These were made from soft goat leather to allow folding and were structured into a flexible bucket. Chadai of various sizes were used in areas with scarce and shallow water. The wooden component that held the leather piece and kept its mouth wide open was made by the carved wood artisans. The stitched leather was turned inside out to ensure that water remained in contact with the smoother side of the leather.
Made out of thin leather, noro was a hidden waist belt used to carry coins under the shirt. When the Maldharis of Banni moved with their animals and travel for selling ghee or clarified butter, they would often wear noro as a pouch for keeping coins.
This vessel was made from goat leather. The skin was removed with a precaution such that it wouldn’t tear at critical joints and came out in one piece from the neck, back and limbs. The portion of neck was kept open as a mouth for the vessel and was closed with a leather string. The sandhaari was used by the Maldharis and other communities while traveling and feeding cattle. Due to its cooling properties, leather was considered an ideal material for water storage. The leather was turned inside out so that the cleaner and porous side of the skin was inwards which allowed water to seep out and evaporate, keeping the leather body and the water inside cool.A saandhaari could carry5-10 liters of water.
Bigger than the sandhaari, the sandhaaro was also made from goat leather and was used for storing water in gatherings where larger quantities were needed. It could contain up to 15-20 liters.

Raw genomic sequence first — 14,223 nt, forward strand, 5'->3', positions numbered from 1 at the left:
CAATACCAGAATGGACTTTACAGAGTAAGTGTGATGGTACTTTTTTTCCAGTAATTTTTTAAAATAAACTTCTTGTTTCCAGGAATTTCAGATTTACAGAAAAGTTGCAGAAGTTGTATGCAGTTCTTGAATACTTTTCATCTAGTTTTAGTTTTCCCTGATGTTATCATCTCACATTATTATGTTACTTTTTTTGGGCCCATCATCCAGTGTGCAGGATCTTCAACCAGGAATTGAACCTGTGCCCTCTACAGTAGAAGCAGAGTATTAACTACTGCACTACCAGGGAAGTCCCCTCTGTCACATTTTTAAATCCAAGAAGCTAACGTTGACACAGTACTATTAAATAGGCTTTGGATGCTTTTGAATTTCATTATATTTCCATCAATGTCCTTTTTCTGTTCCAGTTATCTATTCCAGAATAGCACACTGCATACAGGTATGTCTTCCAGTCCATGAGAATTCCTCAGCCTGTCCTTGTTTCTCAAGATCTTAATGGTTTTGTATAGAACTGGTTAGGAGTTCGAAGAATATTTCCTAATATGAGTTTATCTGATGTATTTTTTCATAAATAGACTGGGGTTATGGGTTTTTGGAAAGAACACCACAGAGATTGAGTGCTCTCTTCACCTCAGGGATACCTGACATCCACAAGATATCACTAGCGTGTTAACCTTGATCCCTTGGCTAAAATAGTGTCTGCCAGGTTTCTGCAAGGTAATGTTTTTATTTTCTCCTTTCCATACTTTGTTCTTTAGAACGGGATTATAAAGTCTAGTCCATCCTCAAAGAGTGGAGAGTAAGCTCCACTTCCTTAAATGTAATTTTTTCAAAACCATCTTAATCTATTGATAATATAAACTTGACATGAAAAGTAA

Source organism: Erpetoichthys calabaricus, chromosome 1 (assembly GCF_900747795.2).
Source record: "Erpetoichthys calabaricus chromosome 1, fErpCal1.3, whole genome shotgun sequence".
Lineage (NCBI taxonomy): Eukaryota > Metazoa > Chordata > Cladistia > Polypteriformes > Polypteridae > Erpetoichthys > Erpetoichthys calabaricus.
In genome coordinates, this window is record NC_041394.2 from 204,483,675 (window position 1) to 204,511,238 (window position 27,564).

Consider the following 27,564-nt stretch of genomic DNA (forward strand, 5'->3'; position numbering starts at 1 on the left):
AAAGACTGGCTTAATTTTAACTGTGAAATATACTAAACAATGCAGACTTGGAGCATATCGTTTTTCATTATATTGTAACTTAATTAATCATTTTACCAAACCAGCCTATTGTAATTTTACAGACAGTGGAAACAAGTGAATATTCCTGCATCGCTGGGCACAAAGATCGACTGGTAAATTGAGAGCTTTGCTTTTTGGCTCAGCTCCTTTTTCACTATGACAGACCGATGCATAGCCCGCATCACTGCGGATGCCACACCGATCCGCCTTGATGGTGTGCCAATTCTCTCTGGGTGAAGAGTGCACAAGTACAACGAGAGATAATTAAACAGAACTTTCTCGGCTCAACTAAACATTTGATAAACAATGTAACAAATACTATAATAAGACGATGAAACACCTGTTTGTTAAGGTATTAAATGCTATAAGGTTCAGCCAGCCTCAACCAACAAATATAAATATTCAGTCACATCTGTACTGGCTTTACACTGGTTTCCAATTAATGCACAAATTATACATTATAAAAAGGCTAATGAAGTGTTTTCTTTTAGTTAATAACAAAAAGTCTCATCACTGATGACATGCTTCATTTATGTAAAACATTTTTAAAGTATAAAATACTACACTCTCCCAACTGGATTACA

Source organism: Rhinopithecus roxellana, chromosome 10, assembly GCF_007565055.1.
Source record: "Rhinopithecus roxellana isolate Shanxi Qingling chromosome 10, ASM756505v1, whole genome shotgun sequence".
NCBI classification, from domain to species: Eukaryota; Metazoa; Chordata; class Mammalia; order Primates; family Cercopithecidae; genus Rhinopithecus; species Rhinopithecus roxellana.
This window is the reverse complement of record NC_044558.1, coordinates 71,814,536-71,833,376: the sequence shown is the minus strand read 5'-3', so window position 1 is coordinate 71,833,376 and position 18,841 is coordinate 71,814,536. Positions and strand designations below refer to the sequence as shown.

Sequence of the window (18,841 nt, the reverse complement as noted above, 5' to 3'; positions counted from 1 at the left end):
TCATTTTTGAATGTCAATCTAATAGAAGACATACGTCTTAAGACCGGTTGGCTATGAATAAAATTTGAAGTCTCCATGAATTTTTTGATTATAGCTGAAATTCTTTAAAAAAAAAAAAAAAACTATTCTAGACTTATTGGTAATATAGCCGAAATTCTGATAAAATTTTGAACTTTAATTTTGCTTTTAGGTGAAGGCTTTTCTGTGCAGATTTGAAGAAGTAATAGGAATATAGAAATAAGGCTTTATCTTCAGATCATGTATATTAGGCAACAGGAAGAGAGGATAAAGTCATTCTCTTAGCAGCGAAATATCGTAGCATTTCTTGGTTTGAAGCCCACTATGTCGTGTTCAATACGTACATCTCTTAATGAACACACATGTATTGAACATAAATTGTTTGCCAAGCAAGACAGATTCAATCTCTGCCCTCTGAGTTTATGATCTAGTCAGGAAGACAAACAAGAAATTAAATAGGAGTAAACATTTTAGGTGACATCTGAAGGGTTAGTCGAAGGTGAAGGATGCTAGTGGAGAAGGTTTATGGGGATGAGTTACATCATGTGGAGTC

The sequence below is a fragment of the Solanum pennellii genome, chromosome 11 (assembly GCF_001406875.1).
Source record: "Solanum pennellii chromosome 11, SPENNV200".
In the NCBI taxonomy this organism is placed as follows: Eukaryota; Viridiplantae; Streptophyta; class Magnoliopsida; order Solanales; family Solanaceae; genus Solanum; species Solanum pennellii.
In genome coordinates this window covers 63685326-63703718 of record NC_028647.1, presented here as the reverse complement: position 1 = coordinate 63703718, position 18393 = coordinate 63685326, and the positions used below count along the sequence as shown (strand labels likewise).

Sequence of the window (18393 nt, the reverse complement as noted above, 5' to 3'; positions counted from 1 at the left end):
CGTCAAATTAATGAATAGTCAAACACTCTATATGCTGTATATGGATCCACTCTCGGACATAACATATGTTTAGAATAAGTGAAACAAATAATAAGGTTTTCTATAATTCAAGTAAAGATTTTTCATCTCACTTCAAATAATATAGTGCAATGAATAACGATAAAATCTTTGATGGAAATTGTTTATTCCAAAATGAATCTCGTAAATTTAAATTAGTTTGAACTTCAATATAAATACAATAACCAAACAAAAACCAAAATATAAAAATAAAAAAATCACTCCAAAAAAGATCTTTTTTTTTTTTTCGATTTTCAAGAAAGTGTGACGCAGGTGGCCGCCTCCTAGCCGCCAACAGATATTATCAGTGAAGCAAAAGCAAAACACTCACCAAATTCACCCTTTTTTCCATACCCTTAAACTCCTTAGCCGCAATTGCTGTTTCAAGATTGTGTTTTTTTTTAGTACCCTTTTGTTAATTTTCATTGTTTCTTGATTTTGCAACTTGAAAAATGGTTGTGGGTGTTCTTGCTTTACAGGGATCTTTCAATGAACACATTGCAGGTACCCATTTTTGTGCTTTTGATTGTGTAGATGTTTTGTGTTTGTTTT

Meghwar women wear a set of ivory bangles on their upper arm as a mark of marriage. The kasiyawas tied at the elbow to prevent these bangles from slipping when they move.
Taldi or Taalki
This circular piece of leather was kept under the head of a newborn baby to keep it cool and steady. On the sixth day after birth, when the baby is ritually welcomed in the family, a leather artisan would bring the taalki to the family and be suitably rewarded. The taalki is variously known as chhithri, khaladi, khadki and sagi by various communities in Banni. It is still commonly used across Kutch and sourced locally from the leather artisans. The family would apply oil on to it to keep the leather cool for the baby’s head.
This leather string with two wooden pieces on each end helped rotate the mandhdi, the stick for churning chhaas or buttermilk. Chhaas was, and still is, an important part of the daily diet due to the predominant milk economy of the region. It is also said to keep the body cool in the extreme heat.
This leather belt was wrapped around the neck of the pot and fastened against a pole or wall to keep it intact while churning chhaas.
Talwaar Mayaan and Patto
A leather cover to hold the sword was an important part of the bridegroom’s dress and was fitted into a patto, a leather waist belt. Adorned with intricate zari work, the product was perfect for a wedding. It is still worn in Hindu weddings across Gujarat.
This set of two ropes with loops on both the ends was tied on the cradle, with one end held for rocking. It was made by twisting leather strings together to add to its strength. It was common across all Kachchi communities.
This is an example of the amalgamation of two crafts - a terracotta pot with a piece of leather on its mouth. It is still a very popular form of percussion in Kachchhi folk music in the Banni region. The musician would select the desired pot from the potter and take it to a leather artisan for the leather piece, which has to be very thin and preferably of a young goat. He would sit with the artisan, adjust and tune it and then tie the leather piece accordingly. It produces a distinct echoed sound and has to be wetted from time to time.